Since the acceleration of the economic and financial crisis in September 2008, a fear has been haunting the western political and media classes: the return of “protectionism.” From G7 summit to G20 summit, they reiterate that raising trade barriers turned the Crash of 1929 into a depression, and that to respond effectively to the crisis, we must first of all resist the “nationalist demon” of protectionism, which inevitably leads to the collapse of international trade and eventually to war. Argument by analogy has been a wonderful source of inspiration in the history of science, including in the human science of economics. It has been used by Adam Smith and John Maynard Keynes as well as Isaac Newton and Albert Einstein. In less skilful hands, analogy – especially historical analogy from a single example – is more often than not a facile shortcut inspired by laziness or intellectual dishonesty.
A striking instance of this is the current hue and cry against the protectionist temptation, which draws on the 1929 example. The use of protectionism in the 1930s – promoted by Keynes himself,  among others – was not the main cause of the Great Depression, which was triggered by financial speculation and made dramatic by the deflationary policies of Heinrich Brüning in Germany and Pierre Laval in France. At its worst, in medium-size countries like Germany and France, protectionism was an inadequate response to the crisis. At its best, as in the case of the United Kingdom and its Empire, where in 1932 the Ottawa Agreements established a system of “imperial preference” among the British Isles and their overseas possessions, it even contributed to a partial economic recovery by boosting demand for domestic products. In any event, by turning to protectionism, the governments of the period committed the same error as the current governments who try to find lessons in the preceding economic depression: protectionism was credited with curing the depression of the 1870s-1880s. The current struggle against protectionism constitutes an intellectual Maginot line, which keeps us from having more significant debates about the reorganization of global capitalism.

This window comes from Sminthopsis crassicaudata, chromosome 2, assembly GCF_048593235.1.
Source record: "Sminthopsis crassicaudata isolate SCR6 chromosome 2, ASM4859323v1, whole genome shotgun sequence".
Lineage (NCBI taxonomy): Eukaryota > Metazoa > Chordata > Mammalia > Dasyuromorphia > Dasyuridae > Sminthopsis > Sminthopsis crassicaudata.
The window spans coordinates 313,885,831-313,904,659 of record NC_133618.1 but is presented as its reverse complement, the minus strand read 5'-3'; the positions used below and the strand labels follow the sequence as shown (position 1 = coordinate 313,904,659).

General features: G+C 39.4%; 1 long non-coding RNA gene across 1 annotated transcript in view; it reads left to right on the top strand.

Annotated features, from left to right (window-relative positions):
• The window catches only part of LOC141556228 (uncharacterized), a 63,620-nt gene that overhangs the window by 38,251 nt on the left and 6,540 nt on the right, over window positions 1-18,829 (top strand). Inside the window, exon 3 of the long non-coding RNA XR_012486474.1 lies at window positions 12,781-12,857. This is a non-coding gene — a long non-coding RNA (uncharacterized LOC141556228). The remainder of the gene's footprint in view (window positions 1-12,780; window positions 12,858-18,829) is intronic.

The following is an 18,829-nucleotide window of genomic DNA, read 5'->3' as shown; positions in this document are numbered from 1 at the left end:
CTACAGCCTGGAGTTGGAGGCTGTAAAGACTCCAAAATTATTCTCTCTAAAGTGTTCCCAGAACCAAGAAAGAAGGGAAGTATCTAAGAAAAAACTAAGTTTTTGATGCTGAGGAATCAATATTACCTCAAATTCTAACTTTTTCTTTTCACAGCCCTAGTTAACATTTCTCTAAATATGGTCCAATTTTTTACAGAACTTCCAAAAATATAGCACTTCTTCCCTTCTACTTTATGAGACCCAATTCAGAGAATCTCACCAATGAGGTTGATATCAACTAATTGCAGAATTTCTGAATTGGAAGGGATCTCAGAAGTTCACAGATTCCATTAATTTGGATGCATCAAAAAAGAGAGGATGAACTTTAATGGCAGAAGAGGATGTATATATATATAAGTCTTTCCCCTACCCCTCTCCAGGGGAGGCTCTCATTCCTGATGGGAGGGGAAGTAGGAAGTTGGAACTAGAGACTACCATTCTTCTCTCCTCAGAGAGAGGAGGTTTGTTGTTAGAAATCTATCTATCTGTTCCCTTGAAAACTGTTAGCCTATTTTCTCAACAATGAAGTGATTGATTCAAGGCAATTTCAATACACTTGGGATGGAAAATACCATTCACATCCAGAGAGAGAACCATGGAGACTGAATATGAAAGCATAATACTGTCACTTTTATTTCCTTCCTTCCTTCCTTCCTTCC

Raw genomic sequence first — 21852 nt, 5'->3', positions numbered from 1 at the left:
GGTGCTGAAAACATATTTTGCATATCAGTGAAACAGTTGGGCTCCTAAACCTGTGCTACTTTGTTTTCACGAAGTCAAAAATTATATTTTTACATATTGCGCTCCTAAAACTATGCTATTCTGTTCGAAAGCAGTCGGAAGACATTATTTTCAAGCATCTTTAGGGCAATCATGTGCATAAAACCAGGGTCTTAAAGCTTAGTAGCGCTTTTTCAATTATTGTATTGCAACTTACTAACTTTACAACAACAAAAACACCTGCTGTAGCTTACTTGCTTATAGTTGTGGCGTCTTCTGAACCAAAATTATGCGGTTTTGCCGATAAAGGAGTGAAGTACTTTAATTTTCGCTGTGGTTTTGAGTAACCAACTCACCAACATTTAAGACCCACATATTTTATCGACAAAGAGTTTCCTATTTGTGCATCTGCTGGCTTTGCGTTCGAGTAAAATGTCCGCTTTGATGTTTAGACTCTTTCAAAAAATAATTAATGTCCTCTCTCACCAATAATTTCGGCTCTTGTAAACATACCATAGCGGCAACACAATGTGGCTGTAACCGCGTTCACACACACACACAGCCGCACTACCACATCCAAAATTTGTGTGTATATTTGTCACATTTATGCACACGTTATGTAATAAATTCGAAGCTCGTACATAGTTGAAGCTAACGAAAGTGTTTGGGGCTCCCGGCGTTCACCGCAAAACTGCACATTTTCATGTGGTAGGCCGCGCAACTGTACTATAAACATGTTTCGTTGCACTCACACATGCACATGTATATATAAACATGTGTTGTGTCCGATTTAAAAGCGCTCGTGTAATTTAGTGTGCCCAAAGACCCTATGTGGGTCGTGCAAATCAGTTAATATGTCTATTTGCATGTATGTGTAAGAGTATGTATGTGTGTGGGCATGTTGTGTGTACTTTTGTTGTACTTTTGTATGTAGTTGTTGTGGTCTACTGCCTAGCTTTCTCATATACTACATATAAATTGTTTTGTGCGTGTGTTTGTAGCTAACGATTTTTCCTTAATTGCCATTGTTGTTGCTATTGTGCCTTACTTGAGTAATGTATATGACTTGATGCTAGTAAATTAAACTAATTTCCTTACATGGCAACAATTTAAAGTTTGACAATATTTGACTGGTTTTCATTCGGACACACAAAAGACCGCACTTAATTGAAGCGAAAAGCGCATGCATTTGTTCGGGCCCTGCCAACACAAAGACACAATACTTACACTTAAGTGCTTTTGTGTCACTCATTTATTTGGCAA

To be helpful, historical analogies have to be based on several examples and, whenever possible, over the long term. Protectionism does not date from the 1930s. It is the result of an exceptionally intense intellectual and ideological debate that took place in the aftermath of the French Revolution and the Napoleonic Wars, in countries on the rim of the period’s industrial heartland, Great Britain – i.e. in France, Germany and the United States. Far from being linked to the twentieth-century’s totalitarian ideologies, and far from being “anti-liberal,” this protectionism was rooted in the liberalism of the Enlightenment and the Revolution. But its proponents defined it as liberalism that was realistic, patriotic and anticosmopolitan, or as the expression of a national solidarity of social classes confronting the constraints of the global market. Paradoxically, this patriotism or economic nationalism was itself the result of a transnational French-German-American debate, before protectionist ideas were exported from the West to Latin America and East Asia. Discredited as economic policy among the governing classes, protectionism as an ideology nevertheless remained powerfully attractive among electorates, especially in countries where its dominance was closely related to a period of in-depth democratization of the political society, as was the case in the United States and France.
The Invention of Protectionism
Using customs regulations as a way to discourage the import and to encourage the manufacture of certain products was a standard tool in the seventeeth- and eighteenth-century systems known as “mercantilist.” This tool, complemented by commercial companies endowed with trade monopolies in certain parts of the world, by the intensive exploitation of slave colonies to procure tropical commodities, and by the regulation of manufacturing output within corporations, was only one component of a comprehensive policy of maximizing the “balance of trade,” i.e. the surplus of exports over imports. Against this deliberate policy and the practice of granting privileges to certain groups of producers and merchants, many philosophers of the Enlightenment, both in France (the physiocrat François Quesnay, Turgot, Jean-Baptiste Say) and in Britain (Adam Smith, Jeremy Bentham and David Ricardo), drew up a liberal and egalitarian doctrine against government intervention in economic life.